The short end of the long / short ratio has been much maligned. In July, for instance, shorts shorts subtracted -5.1% from hedge fund performance, according to a Morgan Stanley Prime Brokerage report out Thursday. Five of the last six months the short end of the long / short ratio was negative. But while longs have outperformed, the contribution of short alpha has been under-represented in performance attribution. Don’t be dissuaded by poor recent performance, “short alpha might start looking better” the Prime Brokerage report concluded in a report titled “Reconsidering Shorts: More Alpha than Meets the Eye?”.
With stocks on a stimulus-fueled run higher, short alpha is difficult to come by
The short exposure in the long / short ratio has always been the most problematic for relative value equity strategies. Stretching back to 2010, nearly 80% of total alpha was generated on the long side, while short exposure only delivered 20%, a Thursday Morgan Stanley Prime Brokerage research piece noted.
With stocks rising much more often than they fall across time frames, short alpha has traditionally been a prized hedge fund attribute. This is particularly true in an environment where quantitative stimulus has had an indiscriminate effect of lifting all stocks higher.
But don’t despair. The Morgan Stanley Hedge Fund Thought Piece asks an important question in the title: “Reconsidering Shorts: More Alpha than Meets the Eye?” Due to certain technical issues, short alpha may appear worse than it really is, is the message.
Geographic exposure impacts long / short ratios
Geographic region has a reasonably important impact on short alpha. The US, where the stock market has generally run higher, is a location where long exposure outperformed the MSCI North American benchmark index by 36% since 2010. The problem is that during this period of time, short exposure underperformed by 24%.
Over time the ratios have changed and a current trend is emerging.
“While longs have clearly done better over time and shorts have mostly done better recently, the alpha split (pie chart) shows that 40% of the total alpha has come from shorts, which is double the amount at the global level,” the report from John Schlegel, Anne McNerney and Vasileios Prassas observed.
Performance varies around the world
Across the developed world, the picture becomes more nuanced.
In Europe, for instance, long exposure outperformed by 51% and shorts underperformed by 35% and in Asia that spread was 52% to 40% respectively.
Looking at disparities in the numbers, the report notes that hedge funds have been overweight North American shares on both sides of their long and short books at a time when the US dollar has outperformed.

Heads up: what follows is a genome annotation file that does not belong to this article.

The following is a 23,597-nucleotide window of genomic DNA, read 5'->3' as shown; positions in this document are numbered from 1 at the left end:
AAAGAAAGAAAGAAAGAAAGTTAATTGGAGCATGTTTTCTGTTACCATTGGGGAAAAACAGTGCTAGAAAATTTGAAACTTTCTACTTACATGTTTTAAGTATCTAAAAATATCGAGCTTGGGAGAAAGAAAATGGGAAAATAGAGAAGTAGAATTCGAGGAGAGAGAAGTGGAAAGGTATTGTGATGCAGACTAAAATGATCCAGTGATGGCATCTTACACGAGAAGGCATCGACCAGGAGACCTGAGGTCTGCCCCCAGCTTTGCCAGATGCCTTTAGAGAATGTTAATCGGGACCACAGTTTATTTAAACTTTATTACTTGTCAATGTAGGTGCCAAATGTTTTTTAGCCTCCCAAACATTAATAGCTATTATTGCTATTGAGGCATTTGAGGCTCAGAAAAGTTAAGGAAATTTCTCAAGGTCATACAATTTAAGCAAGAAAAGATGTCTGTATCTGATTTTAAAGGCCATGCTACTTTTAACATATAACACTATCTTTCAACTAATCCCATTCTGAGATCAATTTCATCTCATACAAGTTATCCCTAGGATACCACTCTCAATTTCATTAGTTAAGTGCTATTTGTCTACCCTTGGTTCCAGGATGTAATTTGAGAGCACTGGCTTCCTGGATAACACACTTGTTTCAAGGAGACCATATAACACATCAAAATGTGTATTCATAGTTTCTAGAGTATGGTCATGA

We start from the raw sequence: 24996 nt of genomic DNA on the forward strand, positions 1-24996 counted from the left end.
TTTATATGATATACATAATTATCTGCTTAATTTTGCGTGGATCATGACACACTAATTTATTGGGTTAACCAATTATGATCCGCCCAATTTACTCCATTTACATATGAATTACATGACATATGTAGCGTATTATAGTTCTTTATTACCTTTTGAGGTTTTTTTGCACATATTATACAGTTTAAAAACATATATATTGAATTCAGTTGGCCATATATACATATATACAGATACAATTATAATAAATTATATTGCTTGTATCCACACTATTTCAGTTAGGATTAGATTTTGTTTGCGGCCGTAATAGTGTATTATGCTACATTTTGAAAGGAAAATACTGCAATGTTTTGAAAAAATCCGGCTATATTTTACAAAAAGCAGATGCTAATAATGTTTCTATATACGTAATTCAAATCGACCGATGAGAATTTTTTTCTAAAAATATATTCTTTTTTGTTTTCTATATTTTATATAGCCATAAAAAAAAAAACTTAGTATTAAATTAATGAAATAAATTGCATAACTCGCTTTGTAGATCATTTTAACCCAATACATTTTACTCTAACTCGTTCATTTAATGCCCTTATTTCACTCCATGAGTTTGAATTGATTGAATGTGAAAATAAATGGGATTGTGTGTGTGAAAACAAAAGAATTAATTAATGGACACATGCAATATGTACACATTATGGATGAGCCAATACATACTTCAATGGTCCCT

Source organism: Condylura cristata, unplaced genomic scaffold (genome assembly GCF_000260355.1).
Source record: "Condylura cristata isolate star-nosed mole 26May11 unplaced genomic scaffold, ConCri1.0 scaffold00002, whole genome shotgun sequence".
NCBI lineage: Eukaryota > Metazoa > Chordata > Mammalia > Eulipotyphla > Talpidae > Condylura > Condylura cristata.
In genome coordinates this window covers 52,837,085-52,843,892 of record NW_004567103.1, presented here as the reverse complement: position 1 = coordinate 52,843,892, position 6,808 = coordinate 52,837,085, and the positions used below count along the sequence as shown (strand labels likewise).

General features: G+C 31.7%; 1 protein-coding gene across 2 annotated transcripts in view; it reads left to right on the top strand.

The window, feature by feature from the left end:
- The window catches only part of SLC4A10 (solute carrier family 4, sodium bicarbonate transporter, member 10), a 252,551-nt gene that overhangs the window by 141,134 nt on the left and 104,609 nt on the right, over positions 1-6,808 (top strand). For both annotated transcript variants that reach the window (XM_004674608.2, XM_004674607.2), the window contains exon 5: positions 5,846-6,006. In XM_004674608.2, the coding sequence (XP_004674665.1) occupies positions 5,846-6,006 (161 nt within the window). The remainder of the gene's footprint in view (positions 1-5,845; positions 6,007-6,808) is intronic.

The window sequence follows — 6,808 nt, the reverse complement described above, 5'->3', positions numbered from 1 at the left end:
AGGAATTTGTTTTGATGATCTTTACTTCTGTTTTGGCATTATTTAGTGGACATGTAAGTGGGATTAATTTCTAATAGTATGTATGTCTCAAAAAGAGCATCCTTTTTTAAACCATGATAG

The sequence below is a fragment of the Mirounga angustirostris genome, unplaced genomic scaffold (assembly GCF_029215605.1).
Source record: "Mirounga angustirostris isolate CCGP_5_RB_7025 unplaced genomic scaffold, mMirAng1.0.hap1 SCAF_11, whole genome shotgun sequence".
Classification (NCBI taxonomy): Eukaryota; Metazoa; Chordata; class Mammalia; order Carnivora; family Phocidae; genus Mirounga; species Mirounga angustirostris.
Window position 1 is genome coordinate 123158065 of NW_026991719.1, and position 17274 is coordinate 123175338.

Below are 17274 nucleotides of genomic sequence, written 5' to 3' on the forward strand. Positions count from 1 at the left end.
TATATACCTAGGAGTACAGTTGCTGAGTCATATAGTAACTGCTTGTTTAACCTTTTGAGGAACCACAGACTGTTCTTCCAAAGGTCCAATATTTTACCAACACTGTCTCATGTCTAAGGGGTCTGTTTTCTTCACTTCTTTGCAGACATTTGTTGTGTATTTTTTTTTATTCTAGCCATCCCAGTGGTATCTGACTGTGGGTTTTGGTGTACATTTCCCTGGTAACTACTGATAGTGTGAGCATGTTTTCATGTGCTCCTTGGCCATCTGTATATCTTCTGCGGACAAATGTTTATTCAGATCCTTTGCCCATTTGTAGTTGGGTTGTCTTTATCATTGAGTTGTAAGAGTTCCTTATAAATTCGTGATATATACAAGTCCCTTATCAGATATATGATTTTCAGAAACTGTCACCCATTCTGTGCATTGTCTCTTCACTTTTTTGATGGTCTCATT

This has created an illusion of sorts. “Being overweight the region that has outperformed helped long alpha appear better, but has made short alpha appear worse.”
The report notes that being long and short in North America boosted the global average by 15% to the positive on the long side and 9% negative on the short side. Add in a currency effect, and long performance was boosted by 7% while the short end of the book lost 6% as a result.
Adjusting for the nativist impacts on performance, the real short alpha contribution increases by 26%.
Long / short exposure is viewed vary differently depending on the hedge fund
Separate analysis considers that, from one standpoint, the long / short ratio is a theoretical battle ground. Some hedge fund managers, such as William Ackman at Pershing Square, view short exposure mostly from the standpoint of alpha generation. The thesis to short Herbalife had nothing to do with portfolio balance or a long short ratio, but rather it was entirely due to the fact he thought the stock would move lower due to their business practices.
A source close to the fund once said the long / short ratio or macro considerations are not a concern. It is all about individual alpha. Ackman is not alone in this regard – and there is no right or wrong, just different schools of thought.
This contrasts with the long / short management approach of Joel Greenblatt and Gotham Asset Management, which generally does not alter the long / short ratio based on macro environmental analysis. Rather, a mandated portfolio formula has historically determined the ratio, which is closer to an even split between long and short. Historically, equity hedge funds were much more long than short.
Contrast this with Balyasny Asset Management to see a diversity of thought on the long / short ratio management concept. They not only look for individual stocks that are weak to potentially short, but they also consider likely macro factors that might impact performance and dial up and down the ratio. In effect, the short end of the long / short ratio is used as a buffer for performance.
And it is here the Morgan Stanley report comes back into focus, which puts the long / short ratio into perspective:
If long and short alpha is positively correlated, then it can suggest there will be very good periods for HFs and some very bad periods. However, if shorts perform well when longs don’t, then they can provide a cushion to the long side and help smooth out total alpha over time. The global data (original data with N. America overweight included) suggests that there have been periods when short alpha has done well when longs have lagged. In the cases of 2H15 and 2H11, the positive short alpha ALSO came when markets rolled over.
In other words, while it might be easy to disparage short exposure, it is not always wise.